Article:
Good for them, not so good for their successors.

Photographer: Alex Wong/Getty Images

Why Would Anyone Follow Detroit's Pension Plan?

Megan McArdle is a Bloomberg View columnist. She wrote for the Daily Beast, Newsweek, the Atlantic and the Economist and founded the blog Asymmetrical Information. She is the author of "“The Up Side of Down: Why Failing Well Is the Key to Success.”
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All the way back in 2013, when I learned of Detroit's insane plan to issue "bonus checks" to retirees every time the pension system's investment returns exceeded the target rate, I was rendered speechless. Anyone with even a modicum of understanding of how investments work understands that the target return is the average return expected over a number of years. Some years will be higher, some years lower, but over time, these should average out. If you hand out the "excess" during the good years but don't dock checks during the years in which your funds underperform, you'll quickly drive your pension into insolvency. What kind of numerically illiterate trustees would allow this madness?

The kind who oversee funds in San Diego, Philadelphia, Illinois and a host of other places, according to Steve Malanga. What I had taken to be some sort of local aberration turns out to be astonishingly widespread. I'm not saying that this is a generalized problem with America's public pensions, but because I'm flabbergasted to find that the number of funds engaging in this unsound practice exceeds zero, multiple examples seems to call for gnashing of teeth and rending of garments.

Obviously, this sort of thing should not continue, and I am at least gratified to find legislatures trying to rein it in. But that still leaves holes in the pension funds -- and deeper questions about how this could possibly have happened in the first place. It's old news that legislators like to hand public employees benefits now and leave some future administration to figure out how to pay for them. But this betrays a terrifying lack of basic mathematical understanding among the folks who permitted this, many of whom were trustees charged with ensuring that all employees -- current and future -- had a sound pension to finance their retirement.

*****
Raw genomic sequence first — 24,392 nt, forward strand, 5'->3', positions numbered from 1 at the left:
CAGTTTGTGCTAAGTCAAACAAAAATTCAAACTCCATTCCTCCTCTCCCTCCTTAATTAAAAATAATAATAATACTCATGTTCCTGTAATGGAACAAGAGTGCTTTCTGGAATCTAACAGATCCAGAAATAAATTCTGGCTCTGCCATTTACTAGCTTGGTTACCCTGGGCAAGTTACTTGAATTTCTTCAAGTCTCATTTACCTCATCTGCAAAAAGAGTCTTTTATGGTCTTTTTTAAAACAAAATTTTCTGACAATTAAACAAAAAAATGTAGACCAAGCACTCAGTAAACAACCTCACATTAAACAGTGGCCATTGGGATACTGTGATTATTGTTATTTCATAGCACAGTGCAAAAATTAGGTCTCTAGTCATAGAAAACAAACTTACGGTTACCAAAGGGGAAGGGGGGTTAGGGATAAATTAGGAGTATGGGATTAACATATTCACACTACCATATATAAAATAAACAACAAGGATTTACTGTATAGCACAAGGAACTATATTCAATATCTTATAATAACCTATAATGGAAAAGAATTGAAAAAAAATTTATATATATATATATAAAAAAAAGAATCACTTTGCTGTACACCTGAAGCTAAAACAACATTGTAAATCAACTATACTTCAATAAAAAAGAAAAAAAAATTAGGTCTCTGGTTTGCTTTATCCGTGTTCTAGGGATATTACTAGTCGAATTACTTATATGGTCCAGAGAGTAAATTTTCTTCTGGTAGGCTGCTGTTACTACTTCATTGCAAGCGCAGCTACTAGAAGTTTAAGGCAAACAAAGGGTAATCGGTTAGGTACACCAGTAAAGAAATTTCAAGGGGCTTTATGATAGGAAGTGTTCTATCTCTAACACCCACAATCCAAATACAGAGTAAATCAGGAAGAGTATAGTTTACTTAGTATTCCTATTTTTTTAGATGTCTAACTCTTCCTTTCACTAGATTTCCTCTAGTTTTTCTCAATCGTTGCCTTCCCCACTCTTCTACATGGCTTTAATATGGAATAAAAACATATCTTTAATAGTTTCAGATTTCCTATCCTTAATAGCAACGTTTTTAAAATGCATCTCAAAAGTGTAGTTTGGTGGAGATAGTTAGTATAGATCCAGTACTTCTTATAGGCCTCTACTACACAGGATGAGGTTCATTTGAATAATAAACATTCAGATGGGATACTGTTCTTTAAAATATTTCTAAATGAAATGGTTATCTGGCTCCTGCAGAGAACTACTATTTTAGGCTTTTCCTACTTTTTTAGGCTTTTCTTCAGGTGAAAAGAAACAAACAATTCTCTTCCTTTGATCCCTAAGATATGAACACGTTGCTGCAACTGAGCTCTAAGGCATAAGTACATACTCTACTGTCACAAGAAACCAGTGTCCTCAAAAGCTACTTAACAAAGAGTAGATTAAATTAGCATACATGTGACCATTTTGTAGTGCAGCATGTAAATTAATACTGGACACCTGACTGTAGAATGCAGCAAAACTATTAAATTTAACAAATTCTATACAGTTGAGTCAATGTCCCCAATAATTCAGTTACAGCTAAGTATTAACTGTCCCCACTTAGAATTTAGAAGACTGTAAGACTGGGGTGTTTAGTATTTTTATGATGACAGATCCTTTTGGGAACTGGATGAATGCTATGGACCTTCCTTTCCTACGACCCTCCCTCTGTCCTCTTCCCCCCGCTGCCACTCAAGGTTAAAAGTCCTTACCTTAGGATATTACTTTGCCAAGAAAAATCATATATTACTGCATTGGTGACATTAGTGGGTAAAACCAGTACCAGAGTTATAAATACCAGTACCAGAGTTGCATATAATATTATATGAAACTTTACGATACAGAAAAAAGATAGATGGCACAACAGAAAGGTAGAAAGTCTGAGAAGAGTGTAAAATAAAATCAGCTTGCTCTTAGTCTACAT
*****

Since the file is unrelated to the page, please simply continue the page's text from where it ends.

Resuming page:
Curtailing the bonus checks will fix the absolute worst of the problem. But in a time when many pension funds have gaping holes, we need to be sure that the people in charge understand the scope of the problem and what may reasonably be done to fix it. Seeing the prevalence of "thirteenth checks" in multiple jurisdictions makes me wonder whether America's public pension systems have the leadership they need to resolve their serious issues.

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Megan McArdle at

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